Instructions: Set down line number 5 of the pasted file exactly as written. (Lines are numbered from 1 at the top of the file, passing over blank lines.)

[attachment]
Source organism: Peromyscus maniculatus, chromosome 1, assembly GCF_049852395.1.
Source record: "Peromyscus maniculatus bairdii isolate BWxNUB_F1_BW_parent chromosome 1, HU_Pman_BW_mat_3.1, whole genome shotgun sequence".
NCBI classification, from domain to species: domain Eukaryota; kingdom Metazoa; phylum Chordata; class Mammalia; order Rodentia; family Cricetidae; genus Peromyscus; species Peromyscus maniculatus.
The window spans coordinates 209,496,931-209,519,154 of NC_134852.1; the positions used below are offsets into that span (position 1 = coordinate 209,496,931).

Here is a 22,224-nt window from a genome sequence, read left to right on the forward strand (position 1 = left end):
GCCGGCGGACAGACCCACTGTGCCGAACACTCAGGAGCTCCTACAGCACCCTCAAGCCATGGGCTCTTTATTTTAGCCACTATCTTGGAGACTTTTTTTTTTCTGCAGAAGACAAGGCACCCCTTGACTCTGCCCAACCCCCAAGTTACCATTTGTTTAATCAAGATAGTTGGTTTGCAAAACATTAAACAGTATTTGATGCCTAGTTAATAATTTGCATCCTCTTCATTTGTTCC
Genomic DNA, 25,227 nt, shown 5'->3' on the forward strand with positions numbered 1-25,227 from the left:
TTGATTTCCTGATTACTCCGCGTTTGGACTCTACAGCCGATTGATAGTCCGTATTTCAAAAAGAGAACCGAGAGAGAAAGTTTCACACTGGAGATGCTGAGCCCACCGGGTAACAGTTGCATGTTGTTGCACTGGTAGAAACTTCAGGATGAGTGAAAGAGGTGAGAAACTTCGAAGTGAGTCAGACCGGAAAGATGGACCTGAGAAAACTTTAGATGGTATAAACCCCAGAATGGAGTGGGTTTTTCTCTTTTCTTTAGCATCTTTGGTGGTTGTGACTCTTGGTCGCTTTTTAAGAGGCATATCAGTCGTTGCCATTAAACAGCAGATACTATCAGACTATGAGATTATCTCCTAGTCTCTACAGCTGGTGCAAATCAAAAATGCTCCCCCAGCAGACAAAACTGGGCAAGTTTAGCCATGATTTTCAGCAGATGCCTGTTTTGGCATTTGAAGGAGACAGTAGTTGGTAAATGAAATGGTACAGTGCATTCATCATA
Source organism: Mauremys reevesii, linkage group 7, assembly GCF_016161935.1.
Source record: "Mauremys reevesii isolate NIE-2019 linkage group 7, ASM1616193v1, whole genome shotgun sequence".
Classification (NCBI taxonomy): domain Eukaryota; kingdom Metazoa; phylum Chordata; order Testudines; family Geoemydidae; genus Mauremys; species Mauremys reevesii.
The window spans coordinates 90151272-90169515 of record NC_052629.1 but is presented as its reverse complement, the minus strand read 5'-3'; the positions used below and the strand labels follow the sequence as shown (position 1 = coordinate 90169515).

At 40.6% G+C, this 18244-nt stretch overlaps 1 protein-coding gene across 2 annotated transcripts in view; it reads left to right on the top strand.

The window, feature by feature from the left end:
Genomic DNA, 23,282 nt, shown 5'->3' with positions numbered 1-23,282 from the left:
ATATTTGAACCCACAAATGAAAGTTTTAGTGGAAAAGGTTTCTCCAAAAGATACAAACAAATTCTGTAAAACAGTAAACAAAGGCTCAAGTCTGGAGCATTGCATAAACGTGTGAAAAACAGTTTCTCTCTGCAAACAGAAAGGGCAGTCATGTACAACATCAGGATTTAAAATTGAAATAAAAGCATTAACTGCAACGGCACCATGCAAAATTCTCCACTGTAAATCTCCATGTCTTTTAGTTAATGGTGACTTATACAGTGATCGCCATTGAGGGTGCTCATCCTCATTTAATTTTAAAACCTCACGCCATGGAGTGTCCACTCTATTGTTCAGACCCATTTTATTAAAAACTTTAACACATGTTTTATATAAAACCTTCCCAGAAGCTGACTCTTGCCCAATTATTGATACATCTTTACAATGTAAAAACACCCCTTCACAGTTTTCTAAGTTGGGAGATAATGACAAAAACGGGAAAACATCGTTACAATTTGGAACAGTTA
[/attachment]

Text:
Here is a 22,224-nt window from a genome sequence, read left to right on the forward strand (position 1 = left end):